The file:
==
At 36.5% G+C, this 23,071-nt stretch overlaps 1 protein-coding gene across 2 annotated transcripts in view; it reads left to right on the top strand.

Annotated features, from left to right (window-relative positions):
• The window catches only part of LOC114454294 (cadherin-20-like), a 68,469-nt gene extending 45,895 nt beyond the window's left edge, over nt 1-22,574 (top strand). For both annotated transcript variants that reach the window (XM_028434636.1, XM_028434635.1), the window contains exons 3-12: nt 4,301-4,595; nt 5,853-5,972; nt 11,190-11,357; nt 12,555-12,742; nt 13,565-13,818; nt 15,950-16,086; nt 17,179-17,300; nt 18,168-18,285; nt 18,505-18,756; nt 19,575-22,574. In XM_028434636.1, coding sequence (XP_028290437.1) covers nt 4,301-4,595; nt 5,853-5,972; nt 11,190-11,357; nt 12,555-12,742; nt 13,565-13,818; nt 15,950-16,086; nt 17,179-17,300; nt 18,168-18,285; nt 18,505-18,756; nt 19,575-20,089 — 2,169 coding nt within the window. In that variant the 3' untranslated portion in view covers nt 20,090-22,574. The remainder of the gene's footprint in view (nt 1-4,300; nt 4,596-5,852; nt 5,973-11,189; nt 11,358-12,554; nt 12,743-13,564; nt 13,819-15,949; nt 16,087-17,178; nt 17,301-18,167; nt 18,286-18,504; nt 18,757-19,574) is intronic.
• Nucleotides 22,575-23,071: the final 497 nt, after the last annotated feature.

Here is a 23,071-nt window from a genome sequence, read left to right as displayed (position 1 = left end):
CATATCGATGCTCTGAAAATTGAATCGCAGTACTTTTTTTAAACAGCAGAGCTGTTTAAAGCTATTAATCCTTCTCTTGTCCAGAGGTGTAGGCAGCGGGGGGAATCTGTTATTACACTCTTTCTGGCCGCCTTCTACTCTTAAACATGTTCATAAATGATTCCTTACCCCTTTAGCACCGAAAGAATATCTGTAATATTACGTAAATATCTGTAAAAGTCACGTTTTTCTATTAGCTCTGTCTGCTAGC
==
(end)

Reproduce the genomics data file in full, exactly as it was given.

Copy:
At 36.5% G+C, this 23,071-nt stretch overlaps 1 protein-coding gene across 2 annotated transcripts in view; it reads left to right on the top strand.

Annotated features, from left to right (window-relative positions):
• The window catches only part of LOC114454294 (cadherin-20-like), a 68,469-nt gene extending 45,895 nt beyond the window's left edge, over nt 1-22,574 (top strand). For both annotated transcript variants that reach the window (XM_028434636.1, XM_028434635.1), the window contains exons 3-12: nt 4,301-4,595; nt 5,853-5,972; nt 11,190-11,357; nt 12,555-12,742; nt 13,565-13,818; nt 15,950-16,086; nt 17,179-17,300; nt 18,168-18,285; nt 18,505-18,756; nt 19,575-22,574. In XM_028434636.1, coding sequence (XP_028290437.1) covers nt 4,301-4,595; nt 5,853-5,972; nt 11,190-11,357; nt 12,555-12,742; nt 13,565-13,818; nt 15,950-16,086; nt 17,179-17,300; nt 18,168-18,285; nt 18,505-18,756; nt 19,575-20,089 — 2,169 coding nt within the window. In that variant the 3' untranslated portion in view covers nt 20,090-22,574. The remainder of the gene's footprint in view (nt 1-4,300; nt 4,596-5,852; nt 5,973-11,189; nt 11,358-12,554; nt 12,743-13,564; nt 13,819-15,949; nt 16,087-17,178; nt 17,301-18,167; nt 18,286-18,504; nt 18,757-19,574) is intronic.
• Nucleotides 22,575-23,071: the final 497 nt, after the last annotated feature.

Here is a 23,071-nt window from a genome sequence, read left to right as displayed (position 1 = left end):
CATATCGATGCTCTGAAAATTGAATCGCAGTACTTTTTTTAAACAGCAGAGCTGTTTAAAGCTATTAATCCTTCTCTTGTCCAGAGGTGTAGGCAGCGGGGGGAATCTGTTATTACACTCTTTCTGGCCGCCTTCTACTCTTAAACATGTTCATAAATGATTCCTTACCCCTTTAGCACCGAAAGAATATCTGTAATATTACGTAAATATCTGTAAAAGTCACGTTTTTCTATTAGCTCTGTCTGCTAGC